• $\begingroup$ I think it's much easier to prove that the complement of $E$ is open, which you do by choosing an arbitrary point in the complement and proving that there's an open ball around it that is disjoint from $E$. $\endgroup$ Jul 28, 2022 at 0:21
  • $\begingroup$ @Charles - No need to apologize. So many people make the same mistake that there are jokes based on it. $\endgroup$
    – JonathanZ
    Jul 28, 2022 at 3:00
  • $\begingroup$ So, are you planning to repair this serious flaw? $\endgroup$ Jul 28, 2022 at 20:30

2 Answers 2

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Let $E$ be compact. If $E^c$ is empty, then $E$ is closed because the empty set is open and the complement of an open set is closed.

If $E^c$ is not empty then there exists some $p\in E^c$. Let $\{U_i\}$ be a family of open sets defined by $U_i=\{x\in\mathbb R^k: |x-p|\gt\frac{1}{i}\}$, for $i\in\mathbb N$. Note that I am defining the natural numbers as the counting numbers so division by zero is not an issue.

Every element $e\in E$ is some positive distance from $p$ and we can always find $i$ such that $\frac{1}{i}\lt |e-p|$. Therefore, the $\{U_i\}$ form an open cover for $E$. But $E$ is compact so there exists a finite subcover $\{U_{i_1},...,U_{i_n}\}\subset\{U_i\}$ of $E$. Since this collection is finite, there is an index $i_r$ for which $\frac{1}{i_{r}}$ is minimum.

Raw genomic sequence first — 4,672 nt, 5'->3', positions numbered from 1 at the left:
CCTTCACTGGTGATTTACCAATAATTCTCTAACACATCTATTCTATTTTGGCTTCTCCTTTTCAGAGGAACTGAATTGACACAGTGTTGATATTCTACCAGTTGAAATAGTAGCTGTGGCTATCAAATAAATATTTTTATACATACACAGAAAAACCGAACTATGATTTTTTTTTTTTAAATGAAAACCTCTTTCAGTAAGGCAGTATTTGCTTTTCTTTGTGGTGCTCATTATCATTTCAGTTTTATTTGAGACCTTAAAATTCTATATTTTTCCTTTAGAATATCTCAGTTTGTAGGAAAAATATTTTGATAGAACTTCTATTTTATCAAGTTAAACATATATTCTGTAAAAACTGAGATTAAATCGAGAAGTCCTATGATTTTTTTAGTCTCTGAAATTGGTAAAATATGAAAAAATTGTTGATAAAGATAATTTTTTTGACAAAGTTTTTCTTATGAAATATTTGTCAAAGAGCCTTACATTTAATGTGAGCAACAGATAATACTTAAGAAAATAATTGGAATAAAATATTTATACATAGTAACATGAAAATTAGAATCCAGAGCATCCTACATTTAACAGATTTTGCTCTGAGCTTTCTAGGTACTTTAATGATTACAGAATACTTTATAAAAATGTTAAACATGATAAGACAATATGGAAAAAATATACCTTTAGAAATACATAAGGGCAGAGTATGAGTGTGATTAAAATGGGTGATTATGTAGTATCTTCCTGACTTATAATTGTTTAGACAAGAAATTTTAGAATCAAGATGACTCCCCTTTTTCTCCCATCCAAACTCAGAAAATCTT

Then $p$ is contained in an open ball of radius $\frac{1}{2I_r}$ which does not intersect $E$. Since this construction can be carried out for each $p\in E^c$, $E^c$ is open and, therefore, $E$ is closed.

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Let $(\mathbb{R}^{n},d)$ be the Euclidean metric space.

We say a subset $X\subseteq\mathbb{R}^{n}$ is compact iff every sequence in $X$ admits a convergent subsequence in $X$.

Suppose by contradiction that $X$ is not closed. This means $X\not\supseteq\partial X$. Consider then that $x\in\partial X\backslash X$.

Since $x$ is an adherent point of $X$, there is a sequence of points in $(x_{n})_{n\in\mathbb{N}}$ in $X$ which converges to $x$.

Due to the compactness of $X$, we conclude that there is a subsequence $(x_{s(n)})_{n\in\mathbb{N}}$ which converges to $x\in X$. But we also know that a sequence of points in a metric space converges to some point iff every subsequence converges to the same point. Thus we deduce that $x_{n}\to x\in X$, which is a contradiction.

Hopefully this helps!

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  • $\begingroup$ The OP's definition of compactness is the general one (existence of a finite subcover for any open cover), not the particular sequential one. $\endgroup$ Sep 11, 2022 at 11:03
  • $\begingroup$ Dear @AnneBauval, in the context of metric spaces (which is the case), both are equivalent. $\endgroup$ Sep 11, 2022 at 19:58
  • $\begingroup$ Yes, I know, but I doubt the OP does. $\endgroup$ Sep 11, 2022 at 20:45
  • $\begingroup$ @AnneBauval do you have any suggestion then? $\endgroup$ Sep 11, 2022 at 21:33
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    $\begingroup$ @AnneBauval I will keep it as it may be useful for future reference. $\endgroup$ Sep 11, 2022 at 21:51